“She had to make a decision whether to go to her follow-up chemotherapy treatment and be homeless or stay in her house and let the cancer take care of itself. She chose to remain at home,” he says. “We could have had the best world class surgeons operating on her and giving her the best medicine ever invented, but it wasn’t going to work if she faced that decision at home.”
Northwell Health responded to this SDOH by working with the New York Law Association to provide pro bono legal assistance to patients in such situations.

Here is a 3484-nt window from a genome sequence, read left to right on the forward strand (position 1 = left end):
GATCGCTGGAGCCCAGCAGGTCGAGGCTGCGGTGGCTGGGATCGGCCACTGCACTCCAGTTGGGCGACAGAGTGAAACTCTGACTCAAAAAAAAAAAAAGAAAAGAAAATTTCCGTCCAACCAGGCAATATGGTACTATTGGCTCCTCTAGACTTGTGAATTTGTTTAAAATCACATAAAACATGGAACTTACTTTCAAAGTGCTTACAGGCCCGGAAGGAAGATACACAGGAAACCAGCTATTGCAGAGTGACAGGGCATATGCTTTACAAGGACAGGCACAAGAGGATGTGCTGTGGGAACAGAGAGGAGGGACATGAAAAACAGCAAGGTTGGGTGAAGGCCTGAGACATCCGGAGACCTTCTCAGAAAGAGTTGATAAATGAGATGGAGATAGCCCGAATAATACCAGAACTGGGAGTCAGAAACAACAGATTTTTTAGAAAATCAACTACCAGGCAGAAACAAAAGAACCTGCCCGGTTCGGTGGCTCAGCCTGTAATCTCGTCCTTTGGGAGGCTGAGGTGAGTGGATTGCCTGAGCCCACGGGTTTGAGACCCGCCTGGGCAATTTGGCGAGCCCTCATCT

“We need people to understand it’s not just about the medication or how good a doctor you are. The real measure should be what happened to your patient in the end,” Raju says. “In medicine, we have a habit of measuring how well we did, when we should be measuring how well the patient got. There’s a very big difference.”
Financial Disclosure: Author Greg Freeman, Editor Jesse Saffron, Editor Jill Drachenberg, Nurse Planner Jill Winkler, Editorial Group Manager Terrey L. Hatcher, and Consulting Editor Patrice Spath report no consultant, stockholder, speaker’s bureau, research, or other financial relationships with companies having ties to this field of study.